Once upon a time, Darcy had hope. At first it was just arrogance and vanity. As he stood in the grove at Rosings and awaited her approach, with every intent on handing her the letter meant to defend his character, he still felt disbelief at her refusal. Disbelief, anger and the deepest pain he had ever known. Not even the near loss of his sister and the betrayal of his former best friend compared to the searing pain he suffered at the thought of life without Elizabeth. At last she appeared and he instantly saw her reluctance to even acknowledge his existence in the world. Her eyes flashed in reproach as he asked her to read his letter. Suddenly his selfishness and pain got the better of him. Hearing the approach of a carriage, for they were still in eyesight of the gate, he captured her in his arms and held her tight as he branded her lips as his. He had sealed their fate.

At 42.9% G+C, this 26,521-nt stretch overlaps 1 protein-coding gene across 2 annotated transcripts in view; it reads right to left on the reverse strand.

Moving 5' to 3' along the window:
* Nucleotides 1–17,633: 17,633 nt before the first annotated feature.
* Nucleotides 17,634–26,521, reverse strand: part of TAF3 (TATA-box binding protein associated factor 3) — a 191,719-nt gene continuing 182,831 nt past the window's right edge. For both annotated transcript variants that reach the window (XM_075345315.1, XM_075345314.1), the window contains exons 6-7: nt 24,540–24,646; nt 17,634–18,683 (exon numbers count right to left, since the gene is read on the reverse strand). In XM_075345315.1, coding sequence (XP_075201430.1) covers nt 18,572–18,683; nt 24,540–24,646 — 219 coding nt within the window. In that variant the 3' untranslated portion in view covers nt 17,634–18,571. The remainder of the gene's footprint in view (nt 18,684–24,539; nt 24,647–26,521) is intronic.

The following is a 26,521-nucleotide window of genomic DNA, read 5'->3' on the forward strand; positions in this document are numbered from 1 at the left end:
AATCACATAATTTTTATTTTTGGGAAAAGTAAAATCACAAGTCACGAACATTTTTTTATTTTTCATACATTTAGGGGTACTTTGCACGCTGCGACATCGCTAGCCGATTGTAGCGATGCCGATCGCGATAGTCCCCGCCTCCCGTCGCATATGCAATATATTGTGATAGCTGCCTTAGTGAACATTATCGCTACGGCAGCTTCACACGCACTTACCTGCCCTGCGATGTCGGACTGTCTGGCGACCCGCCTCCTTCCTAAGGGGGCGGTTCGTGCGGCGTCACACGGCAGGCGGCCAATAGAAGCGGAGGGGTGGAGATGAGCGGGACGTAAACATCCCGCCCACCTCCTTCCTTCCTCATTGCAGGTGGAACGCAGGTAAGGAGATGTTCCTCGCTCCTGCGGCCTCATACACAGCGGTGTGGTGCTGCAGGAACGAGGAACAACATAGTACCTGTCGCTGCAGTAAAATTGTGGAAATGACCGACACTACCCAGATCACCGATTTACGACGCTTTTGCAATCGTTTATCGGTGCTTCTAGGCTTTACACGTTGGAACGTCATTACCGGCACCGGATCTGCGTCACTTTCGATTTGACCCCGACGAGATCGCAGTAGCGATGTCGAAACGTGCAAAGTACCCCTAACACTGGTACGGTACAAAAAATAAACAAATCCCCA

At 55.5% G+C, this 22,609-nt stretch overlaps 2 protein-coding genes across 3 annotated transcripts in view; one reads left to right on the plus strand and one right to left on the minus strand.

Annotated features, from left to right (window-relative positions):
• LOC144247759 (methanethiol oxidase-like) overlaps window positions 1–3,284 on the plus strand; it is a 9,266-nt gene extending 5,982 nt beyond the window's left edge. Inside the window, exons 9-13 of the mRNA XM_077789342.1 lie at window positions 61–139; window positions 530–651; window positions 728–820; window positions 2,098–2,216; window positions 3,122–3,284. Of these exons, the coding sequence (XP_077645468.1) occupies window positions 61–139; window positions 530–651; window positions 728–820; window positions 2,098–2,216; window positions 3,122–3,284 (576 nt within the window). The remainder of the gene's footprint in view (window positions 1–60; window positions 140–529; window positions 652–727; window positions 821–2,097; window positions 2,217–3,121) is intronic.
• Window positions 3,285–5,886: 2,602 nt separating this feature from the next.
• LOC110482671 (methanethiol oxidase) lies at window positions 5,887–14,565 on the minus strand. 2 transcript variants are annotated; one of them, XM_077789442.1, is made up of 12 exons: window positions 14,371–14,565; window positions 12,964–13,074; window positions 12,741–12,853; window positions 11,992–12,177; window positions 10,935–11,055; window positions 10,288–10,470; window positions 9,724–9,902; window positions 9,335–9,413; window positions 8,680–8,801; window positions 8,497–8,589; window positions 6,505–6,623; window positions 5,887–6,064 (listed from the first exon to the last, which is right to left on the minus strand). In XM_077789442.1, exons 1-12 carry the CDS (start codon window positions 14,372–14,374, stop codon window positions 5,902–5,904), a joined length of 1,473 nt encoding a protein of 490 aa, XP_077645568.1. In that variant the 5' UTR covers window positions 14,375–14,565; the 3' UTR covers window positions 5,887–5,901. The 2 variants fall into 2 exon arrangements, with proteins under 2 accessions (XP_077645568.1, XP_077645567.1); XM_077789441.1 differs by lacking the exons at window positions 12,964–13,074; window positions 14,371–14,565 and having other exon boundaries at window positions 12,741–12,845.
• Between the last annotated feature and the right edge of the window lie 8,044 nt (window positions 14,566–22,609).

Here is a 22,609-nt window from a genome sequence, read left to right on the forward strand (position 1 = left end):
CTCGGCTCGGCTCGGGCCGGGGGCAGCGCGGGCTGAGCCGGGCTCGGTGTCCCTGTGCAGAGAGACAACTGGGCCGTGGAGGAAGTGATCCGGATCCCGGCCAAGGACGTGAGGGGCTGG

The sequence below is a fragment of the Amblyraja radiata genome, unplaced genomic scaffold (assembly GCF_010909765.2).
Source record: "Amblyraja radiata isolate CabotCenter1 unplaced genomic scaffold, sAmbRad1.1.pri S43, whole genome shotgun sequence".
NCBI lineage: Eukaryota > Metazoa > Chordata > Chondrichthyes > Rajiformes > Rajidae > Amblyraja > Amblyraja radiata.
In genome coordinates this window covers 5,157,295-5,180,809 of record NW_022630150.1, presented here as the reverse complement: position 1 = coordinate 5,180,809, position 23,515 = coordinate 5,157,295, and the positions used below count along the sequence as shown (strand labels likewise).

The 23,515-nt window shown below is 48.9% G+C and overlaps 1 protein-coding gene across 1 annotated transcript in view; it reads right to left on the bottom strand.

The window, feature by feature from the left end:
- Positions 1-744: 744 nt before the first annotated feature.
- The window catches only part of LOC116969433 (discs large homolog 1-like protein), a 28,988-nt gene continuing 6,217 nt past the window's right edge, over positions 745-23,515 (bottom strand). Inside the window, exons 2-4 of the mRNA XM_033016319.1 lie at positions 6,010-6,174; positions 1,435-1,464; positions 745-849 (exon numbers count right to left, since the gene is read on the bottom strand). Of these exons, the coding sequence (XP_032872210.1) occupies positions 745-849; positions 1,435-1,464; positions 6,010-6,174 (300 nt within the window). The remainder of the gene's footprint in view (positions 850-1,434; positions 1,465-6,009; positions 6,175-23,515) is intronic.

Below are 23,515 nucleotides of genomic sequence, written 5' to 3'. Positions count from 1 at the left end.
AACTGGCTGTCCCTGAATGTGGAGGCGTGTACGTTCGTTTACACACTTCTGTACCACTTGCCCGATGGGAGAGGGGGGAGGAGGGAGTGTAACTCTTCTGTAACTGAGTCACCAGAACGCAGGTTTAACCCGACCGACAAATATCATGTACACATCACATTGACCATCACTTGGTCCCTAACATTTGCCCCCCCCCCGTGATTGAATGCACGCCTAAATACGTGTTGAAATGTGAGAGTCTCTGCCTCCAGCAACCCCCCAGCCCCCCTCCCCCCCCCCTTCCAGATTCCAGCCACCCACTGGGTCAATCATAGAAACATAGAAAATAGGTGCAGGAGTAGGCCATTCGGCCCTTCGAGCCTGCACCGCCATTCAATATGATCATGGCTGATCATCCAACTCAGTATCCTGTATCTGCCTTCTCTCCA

Elizabeth was angry, oh how she was angry! Some months after their forced and hasty marriage she seemed to have improved feelings for him and consummated their marriage. That was when the hope began. Months later in the throes of passion she whispered she loved him and he thought he might explode from the feelings of triumph those words stirred.
But then all hope was dashed. She never said the words again. She seemed absolutely embarrassed to ever had said them and his pride could not suffer to ask her on it. A week later she announced she was with child but she confessed to having had suspicions for quite some time. It was obvious to Darcy the love she had felt was a mixture of passion and gratitude at providing her with a child to love, especially as she could never love him. She had declared that in no uncertain terms.
And so their life passed on. They begat a total of four children. They both spoke of desiring more, but Darcy had not wanted to impose himself very frequently on Elizabeth and she never initiated their encounters. She seemed content with her life, perhaps even fond of Darcy. She doted on her children and was the most affectionate mother he knew. It occurred to him when their eldest was a toddler that she learned to mother from her own. He still found his mother-in-law ridiculous and rather vulgar, but she had created this wonderful woman, the perfect mistress for his estate and mother to his own children. How could he not value the family that formed his beloved Elizabeth?